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Russell Webster

Russell Webster

Criminal Justice & substance misuse expert and author of this blog.

10 things I learnt from the 2017 Global Drug Survey

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Brits are using more MDMA and psychedelics, are more likely to buy drugs from the darknet and more likely to be hospitalised after using purer cocaine.

Global trends in drug use

The Global Drug Survey becomes more valuable every year; this year almost 120,000 people completed the survey and the data from 115,523  was usable – including 5,900 from the UK.

The survey is very different from research such as the Crime Survey for England and Wales because it is typically completed by regular, mainly recreational, drug users.

The findings make fascinating reading and I recommend that you find time for a browse.

But, in the meantime, here are 10 facts that I hope you’ll find as interesting as I did:

Global Trends

1: Methamphetamine the most dangerous substance

Methamphetamine was the substance most likely to result in seeking emergency medical treatment; particularly for women:

2: Wake up and smell the weed

Americans were the most likely to smoke cannabis within an hour of waking up in the morning:

3: Cannabis and tobacco

Americans are also the least likely to smoke tobacco with their cannabis, just one in 12 as opposed to the majority of Europeans:

4: Pick your own

Columbians and New Zealanders are most likely to pick or grow their own magic mushrooms:

5: Why do people use psychedelics?

Curiosity and mind expansion are the two most common reasons cited but, as you can see, there was a wide range of motivations among the more than 5,000 people who answered this question:

UK trends

6: Rise in emergency hospital admissions for cocaine users

An increase in the purity of recreational drugs has lead to a major increase in UK cocaine users being admitted to A&E departments. Since 2015, the study found there had been a 50% increase in cocaine users being admitted to A&E. The research found that 38% of UK cocaine users admitted they wanted to try and use less of the drug, but only 8% planned to seek help in doing so. The research found that of those who had taken cocaine in the past 12 months, the average user had used the drug on 17 different occasions.

7: More Brits using the darknet

This increased likelihood of arriving in A&E is partly being driven where UK drugusers are sourcing their drugs. 1 in 4 (25%) of those who had used drugs in the past year had bought their drugs from the darknet, where dealers are anonymous, their I.P addresses are masked and payment is received in Bitcoin.

MDMA is the drug most bought globally on the darknet, with 49% of those having used the drug having bought it on the darknet. Since 2014, the number of UK drug-users who have bought their drugs on the Darknet has risen from 12% to 25%. Only users in Finland (41%) & Norway (27%) are more likely to have used the darknet to buy drugs in the past 12 months. 7% of UK cocaine users said that their last purchase had been via the darknet.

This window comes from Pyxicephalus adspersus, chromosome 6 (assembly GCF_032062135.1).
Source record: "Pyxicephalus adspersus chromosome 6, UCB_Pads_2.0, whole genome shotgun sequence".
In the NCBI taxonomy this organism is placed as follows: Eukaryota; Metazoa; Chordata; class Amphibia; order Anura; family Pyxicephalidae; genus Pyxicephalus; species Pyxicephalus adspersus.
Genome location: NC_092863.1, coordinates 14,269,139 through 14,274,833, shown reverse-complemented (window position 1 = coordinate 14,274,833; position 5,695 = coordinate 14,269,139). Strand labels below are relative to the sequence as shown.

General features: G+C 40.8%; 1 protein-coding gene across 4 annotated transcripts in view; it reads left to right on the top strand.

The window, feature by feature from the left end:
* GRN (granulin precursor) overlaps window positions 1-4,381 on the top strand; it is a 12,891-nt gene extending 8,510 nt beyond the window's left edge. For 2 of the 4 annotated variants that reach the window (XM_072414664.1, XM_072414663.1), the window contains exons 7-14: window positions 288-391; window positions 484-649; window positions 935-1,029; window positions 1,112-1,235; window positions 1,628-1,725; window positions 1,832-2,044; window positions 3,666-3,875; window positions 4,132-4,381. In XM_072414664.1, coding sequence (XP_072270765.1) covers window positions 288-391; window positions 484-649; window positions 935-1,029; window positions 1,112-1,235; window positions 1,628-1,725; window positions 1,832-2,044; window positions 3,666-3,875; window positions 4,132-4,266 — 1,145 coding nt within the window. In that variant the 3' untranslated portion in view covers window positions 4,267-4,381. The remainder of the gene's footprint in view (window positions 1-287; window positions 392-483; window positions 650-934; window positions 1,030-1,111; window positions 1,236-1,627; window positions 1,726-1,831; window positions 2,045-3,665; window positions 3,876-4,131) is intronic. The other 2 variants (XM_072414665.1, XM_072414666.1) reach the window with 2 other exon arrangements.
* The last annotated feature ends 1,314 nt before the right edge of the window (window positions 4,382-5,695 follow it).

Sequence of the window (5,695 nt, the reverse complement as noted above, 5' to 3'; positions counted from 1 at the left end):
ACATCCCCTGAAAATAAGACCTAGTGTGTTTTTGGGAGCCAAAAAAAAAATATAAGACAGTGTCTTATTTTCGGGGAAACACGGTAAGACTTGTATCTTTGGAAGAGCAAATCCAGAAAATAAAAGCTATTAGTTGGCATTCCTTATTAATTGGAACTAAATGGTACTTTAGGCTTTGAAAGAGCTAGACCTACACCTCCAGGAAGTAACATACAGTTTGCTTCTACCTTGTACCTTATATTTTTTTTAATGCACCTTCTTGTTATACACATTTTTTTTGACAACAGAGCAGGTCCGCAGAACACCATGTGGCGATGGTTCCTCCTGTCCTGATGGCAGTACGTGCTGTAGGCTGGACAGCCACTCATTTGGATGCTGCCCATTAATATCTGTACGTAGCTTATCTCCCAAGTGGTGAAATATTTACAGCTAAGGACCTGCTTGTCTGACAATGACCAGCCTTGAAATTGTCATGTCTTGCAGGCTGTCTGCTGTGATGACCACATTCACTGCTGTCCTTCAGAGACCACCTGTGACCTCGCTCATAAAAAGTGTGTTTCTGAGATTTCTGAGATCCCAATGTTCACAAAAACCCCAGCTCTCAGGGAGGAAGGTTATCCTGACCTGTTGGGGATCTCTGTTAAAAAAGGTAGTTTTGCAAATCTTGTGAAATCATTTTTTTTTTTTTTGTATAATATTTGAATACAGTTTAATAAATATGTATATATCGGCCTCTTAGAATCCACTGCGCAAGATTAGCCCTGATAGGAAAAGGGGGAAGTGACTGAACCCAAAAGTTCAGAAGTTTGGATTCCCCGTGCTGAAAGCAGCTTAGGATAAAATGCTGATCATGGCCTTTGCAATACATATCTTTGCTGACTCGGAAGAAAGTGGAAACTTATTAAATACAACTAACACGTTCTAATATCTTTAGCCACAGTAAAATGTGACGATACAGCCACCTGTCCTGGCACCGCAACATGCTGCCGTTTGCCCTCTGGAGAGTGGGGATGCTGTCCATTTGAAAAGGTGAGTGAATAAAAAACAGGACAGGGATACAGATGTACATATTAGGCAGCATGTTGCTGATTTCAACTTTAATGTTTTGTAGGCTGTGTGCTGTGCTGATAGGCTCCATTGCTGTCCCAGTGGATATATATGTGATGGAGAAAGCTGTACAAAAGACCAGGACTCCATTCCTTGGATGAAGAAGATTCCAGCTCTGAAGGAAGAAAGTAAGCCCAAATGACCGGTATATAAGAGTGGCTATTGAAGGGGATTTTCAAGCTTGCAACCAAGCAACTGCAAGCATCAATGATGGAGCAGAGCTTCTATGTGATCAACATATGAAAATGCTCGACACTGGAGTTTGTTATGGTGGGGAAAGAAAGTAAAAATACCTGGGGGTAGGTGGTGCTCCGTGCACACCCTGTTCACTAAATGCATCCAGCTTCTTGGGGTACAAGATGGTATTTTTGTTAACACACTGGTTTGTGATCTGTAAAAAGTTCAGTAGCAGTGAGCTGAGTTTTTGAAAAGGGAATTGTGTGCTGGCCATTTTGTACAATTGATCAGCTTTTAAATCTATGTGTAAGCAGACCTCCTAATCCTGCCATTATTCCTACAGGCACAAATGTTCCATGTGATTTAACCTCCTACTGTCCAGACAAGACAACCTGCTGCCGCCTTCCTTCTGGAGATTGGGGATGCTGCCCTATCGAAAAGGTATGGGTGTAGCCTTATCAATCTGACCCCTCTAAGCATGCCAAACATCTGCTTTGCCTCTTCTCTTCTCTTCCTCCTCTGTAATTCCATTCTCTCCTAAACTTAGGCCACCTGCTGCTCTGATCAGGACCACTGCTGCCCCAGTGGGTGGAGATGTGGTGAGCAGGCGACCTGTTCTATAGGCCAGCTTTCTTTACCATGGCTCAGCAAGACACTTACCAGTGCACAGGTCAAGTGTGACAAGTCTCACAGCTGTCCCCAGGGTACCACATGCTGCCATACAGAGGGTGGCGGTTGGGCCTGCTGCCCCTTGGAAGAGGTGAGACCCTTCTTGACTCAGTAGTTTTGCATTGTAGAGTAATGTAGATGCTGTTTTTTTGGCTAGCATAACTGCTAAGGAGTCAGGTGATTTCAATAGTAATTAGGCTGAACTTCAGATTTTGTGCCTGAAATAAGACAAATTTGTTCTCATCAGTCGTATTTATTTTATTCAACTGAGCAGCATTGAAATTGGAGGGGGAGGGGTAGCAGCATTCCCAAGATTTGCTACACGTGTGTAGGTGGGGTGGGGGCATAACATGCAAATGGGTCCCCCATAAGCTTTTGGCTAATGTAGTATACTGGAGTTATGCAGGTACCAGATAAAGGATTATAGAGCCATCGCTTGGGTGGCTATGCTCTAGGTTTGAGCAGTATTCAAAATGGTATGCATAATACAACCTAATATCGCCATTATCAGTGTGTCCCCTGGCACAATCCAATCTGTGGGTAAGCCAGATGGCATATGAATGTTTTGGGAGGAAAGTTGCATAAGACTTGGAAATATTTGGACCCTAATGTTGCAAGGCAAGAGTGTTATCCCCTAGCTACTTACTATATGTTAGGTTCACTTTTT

8: The Irish and Brits are the heaviest users of MDMA in the world:

9: Ketamine still very popular

Ketamine use continues to grow in the UK with nitrous oxide (laughing gas) appearing to have peaked; there has also been a growth in LSD analogues.

10: Support for legalisation of cannabis

31% of UK cannabis smokers said they would like to use the drug less, but only 16% of these said they would seek help to do so. 76% of people feel it is time for the government to copy the alcohol model and introduce regulation guidelines for cannabis use.

 

Blog posts in the drug and alcohol category are kindly sponsored by Breaking Free Group which has developed a powerful and adaptable digital health platform which targets the underlying psychological and lifestyle factors that drive addictive behaviours. Breaking Free has no editorial influence on the contents of this site.

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One Response

  1. Very interested to know if you know about the increase of false positive drug tests in addition services in Solihull? Oral swabs are showing positive results for cocaine and negative on urine, but they keep using the oral only tests. Mothers like myself have gone through hell in family courts trying to prove my sobriety to the point of having to pay for hair strand testing myself at costs of over £1000! After a year of false positive tests and my children not living with me, 4 hair tests that proved my innocence I’ve got my children back. But they insist on still using the oral swabs and giving no explanation for the incorrect tests.
    Unethical and traumatising to the point of contemplation of suicide.

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